reinstated, but he shared the title of Nasi with Rebbi Elazar ben Azaryah.
Consequently, all of the rulings that were issued from his Beis Din were
issued with the consent of both persons serving as Nasi, and thus Raban
Gamliel was compelled to write that the decision was made with the consent
of his colleague, Rebbi Elazar ben Azaryah.
The RAN agrees with Tosfos. However, he asks that if the Raban Gamliel whom
the Gemara is discussing is the Raban Gamliel who was removed from his
position of Nasi, then he could not have been living during the time of the
Beis ha'Mikdash. How, then, could this Raban Gamliel be writing letters in
which he describes as his reason for establishing a leap year that the
animals and birds are not yet ready to be brought for their appropriate
Korbanos (the sheep for Pesach and the birds for those who gave birth). If
the Beis ha'Mikdash was no longer standing, then why would this have been a
reason to establish a leap year?
The Ran answers that even after the Beis ha'Mikdash was destroyed, the Beis
Din judged the leap year with the assumption that the Beis ha'Mikdash would
be rebuilt again any day. Therefore, the Korbanos had to have the ability to
be brought, in the event that the Beis ha'Mikdash was rebuilt that year, and
that is why they continued to take this factor into consideration. The Ran
proves this from the fact that the Gemara lists "Aviv" and "Peros ha'Ilan"
as reasons to establish a leap year, even though those factors are also not
practically relevant without the Beis ha'Mikdash. The Ran explains that
"Aviv" refers to the wheat not yet being mature enough to be brought as the
Korban Omer, and that "Peros ha'Ilan" refers to the fruit that has not yet
ripened enough to be brought as Bikurim at the proper time. We see from here
that they still took into account these factor even after the Beis
ha'Mikdash was destroyed. (The Ran adds that our calendar nowadays is not
based on these reasons, because we have a set calendar and we do not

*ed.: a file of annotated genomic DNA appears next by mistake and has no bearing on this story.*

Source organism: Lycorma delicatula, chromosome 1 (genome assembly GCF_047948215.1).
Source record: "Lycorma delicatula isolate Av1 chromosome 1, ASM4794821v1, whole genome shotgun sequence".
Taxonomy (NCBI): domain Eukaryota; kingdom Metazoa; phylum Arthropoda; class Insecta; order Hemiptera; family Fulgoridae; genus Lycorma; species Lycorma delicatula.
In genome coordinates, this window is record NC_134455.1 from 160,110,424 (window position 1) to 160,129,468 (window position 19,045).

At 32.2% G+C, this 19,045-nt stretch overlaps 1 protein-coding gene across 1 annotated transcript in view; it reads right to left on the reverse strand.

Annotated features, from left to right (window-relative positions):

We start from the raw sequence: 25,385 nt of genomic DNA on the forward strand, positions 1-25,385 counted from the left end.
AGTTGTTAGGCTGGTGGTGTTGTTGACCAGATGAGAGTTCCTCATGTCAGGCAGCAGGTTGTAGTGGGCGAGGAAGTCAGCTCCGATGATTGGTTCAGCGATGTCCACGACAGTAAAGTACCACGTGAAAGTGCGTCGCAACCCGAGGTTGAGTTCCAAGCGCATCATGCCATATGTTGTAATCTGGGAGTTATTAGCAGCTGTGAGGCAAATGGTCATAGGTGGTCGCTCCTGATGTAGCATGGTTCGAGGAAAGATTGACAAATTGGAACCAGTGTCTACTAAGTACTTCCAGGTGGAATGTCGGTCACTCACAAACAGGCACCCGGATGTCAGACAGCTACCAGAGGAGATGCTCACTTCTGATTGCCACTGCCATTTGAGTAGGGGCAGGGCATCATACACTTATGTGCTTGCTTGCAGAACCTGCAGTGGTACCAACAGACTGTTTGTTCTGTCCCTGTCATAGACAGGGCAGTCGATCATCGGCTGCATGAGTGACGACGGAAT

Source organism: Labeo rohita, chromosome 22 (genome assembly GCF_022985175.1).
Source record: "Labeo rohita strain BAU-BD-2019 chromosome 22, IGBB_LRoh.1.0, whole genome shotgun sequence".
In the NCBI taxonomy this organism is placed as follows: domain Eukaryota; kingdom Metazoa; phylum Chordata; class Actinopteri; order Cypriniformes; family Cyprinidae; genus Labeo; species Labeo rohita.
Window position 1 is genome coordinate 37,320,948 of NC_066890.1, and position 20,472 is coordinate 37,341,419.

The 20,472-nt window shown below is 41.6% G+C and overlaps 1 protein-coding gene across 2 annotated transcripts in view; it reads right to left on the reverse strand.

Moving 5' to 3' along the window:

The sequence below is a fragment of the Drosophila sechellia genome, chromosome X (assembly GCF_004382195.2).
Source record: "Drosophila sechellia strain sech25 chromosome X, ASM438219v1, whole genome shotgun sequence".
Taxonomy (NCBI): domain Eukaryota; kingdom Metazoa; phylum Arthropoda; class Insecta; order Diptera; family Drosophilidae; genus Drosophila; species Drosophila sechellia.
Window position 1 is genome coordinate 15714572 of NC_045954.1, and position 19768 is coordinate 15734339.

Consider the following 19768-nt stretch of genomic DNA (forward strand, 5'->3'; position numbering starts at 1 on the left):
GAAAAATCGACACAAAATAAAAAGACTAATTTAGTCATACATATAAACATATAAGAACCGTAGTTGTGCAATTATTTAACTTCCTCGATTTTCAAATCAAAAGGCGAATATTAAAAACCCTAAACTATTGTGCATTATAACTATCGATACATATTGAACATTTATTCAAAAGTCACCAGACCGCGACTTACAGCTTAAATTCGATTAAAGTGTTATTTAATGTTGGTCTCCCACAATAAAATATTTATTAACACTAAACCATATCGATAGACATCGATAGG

deliberate the establishment of leap years as was done in the days of Raban
Rashi, though, questions the explanation that "Aviv" refers to the wheat
needed for the Korban Omer. The Gemara later says that "Aviv" is a good
enough reason if two out of the three regions of Eretz Yisrael are grainless
(Ever ha'Yarden and the Galil, and not Yehudah). Rashi says that this proves
that "Aviv" is not a factor because of the Omer, because even when two
regions are grainless, we could still bring the Omer from the grain in
Yehudah. Therefore, Rashi states that "Aviv" means that we need to have
Pesach occur in the springtime, "b'Chodesh ha'Aviv" (in the month of
ripening grain). If the grain will not yet be ripe, then this is not the
proper time in which the Torah requires that Pesach be observed.
(c) The MAHARATZ CHAYOS is also bothered by the question of the Ran. He
concludes that the correct approach is that of the TOSFOS RABEINU PERETZ
cited by the SHITAH MEKUBETZES. Tosfos Rabeinu Peretz states that the
Gemara's answer of "Basar d'Avruhu" means "after they established the leap
year" (i.e. they were "Me'aver" the year, making it an "Ibur Shanah"). As
the Gemara earlier (11a) relates, it happened once that Raban Gamliel did
not return from a trip soon enough to be able to participate in the
deliberations of the establishment of a leap year, and therefore the judges
made the leap year conditional on Raban Gamliel's agreement upon his return.
The letter which our Gemara is discussing was written during that period. It
is for this reason that Raban Gamliel included his colleagues in the letter,
for it was they who had carried out the deliberations and judged the
establishment of the leap year for that year. (Y. Montrose)